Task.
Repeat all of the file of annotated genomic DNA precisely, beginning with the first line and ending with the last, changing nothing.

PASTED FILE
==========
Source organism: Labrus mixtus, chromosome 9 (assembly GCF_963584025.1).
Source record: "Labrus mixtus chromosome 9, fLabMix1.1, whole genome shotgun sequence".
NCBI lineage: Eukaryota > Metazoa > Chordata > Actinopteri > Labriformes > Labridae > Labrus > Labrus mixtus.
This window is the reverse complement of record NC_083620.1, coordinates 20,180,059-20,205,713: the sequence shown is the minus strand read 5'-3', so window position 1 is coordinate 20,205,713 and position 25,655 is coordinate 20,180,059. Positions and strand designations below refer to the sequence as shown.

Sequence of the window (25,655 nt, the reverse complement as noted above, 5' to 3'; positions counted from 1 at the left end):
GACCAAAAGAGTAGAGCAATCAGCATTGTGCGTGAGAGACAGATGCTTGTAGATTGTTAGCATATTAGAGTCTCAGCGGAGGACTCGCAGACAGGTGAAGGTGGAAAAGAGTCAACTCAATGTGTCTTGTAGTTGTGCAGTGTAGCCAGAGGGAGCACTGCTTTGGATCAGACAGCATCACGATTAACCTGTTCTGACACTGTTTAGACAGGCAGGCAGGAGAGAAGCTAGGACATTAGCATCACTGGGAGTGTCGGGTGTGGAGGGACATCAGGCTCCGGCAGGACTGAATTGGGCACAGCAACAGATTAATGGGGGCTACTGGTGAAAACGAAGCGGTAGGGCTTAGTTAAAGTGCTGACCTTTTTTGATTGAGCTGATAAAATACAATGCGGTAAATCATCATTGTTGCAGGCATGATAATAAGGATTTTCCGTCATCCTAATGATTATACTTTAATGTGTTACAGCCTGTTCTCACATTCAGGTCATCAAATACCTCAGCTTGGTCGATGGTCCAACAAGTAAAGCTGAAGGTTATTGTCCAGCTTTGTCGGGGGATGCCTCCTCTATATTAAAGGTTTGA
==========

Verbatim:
Source organism: Labrus mixtus, chromosome 9 (assembly GCF_963584025.1).
Source record: "Labrus mixtus chromosome 9, fLabMix1.1, whole genome shotgun sequence".
NCBI lineage: Eukaryota > Metazoa > Chordata > Actinopteri > Labriformes > Labridae > Labrus > Labrus mixtus.
This window is the reverse complement of record NC_083620.1, coordinates 20,180,059-20,205,713: the sequence shown is the minus strand read 5'-3', so window position 1 is coordinate 20,205,713 and position 25,655 is coordinate 20,180,059. Positions and strand designations below refer to the sequence as shown.

Sequence of the window (25,655 nt, the reverse complement as noted above, 5' to 3'; positions counted from 1 at the left end):
GACCAAAAGAGTAGAGCAATCAGCATTGTGCGTGAGAGACAGATGCTTGTAGATTGTTAGCATATTAGAGTCTCAGCGGAGGACTCGCAGACAGGTGAAGGTGGAAAAGAGTCAACTCAATGTGTCTTGTAGTTGTGCAGTGTAGCCAGAGGGAGCACTGCTTTGGATCAGACAGCATCACGATTAACCTGTTCTGACACTGTTTAGACAGGCAGGCAGGAGAGAAGCTAGGACATTAGCATCACTGGGAGTGTCGGGTGTGGAGGGACATCAGGCTCCGGCAGGACTGAATTGGGCACAGCAACAGATTAATGGGGGCTACTGGTGAAAACGAAGCGGTAGGGCTTAGTTAAAGTGCTGACCTTTTTTGATTGAGCTGATAAAATACAATGCGGTAAATCATCATTGTTGCAGGCATGATAATAAGGATTTTCCGTCATCCTAATGATTATACTTTAATGTGTTACAGCCTGTTCTCACATTCAGGTCATCAAATACCTCAGCTTGGTCGATGGTCCAACAAGTAAAGCTGAAGGTTATTGTCCAGCTTTGTCGGGGGATGCCTCCTCTATATTAAAGGTTTGA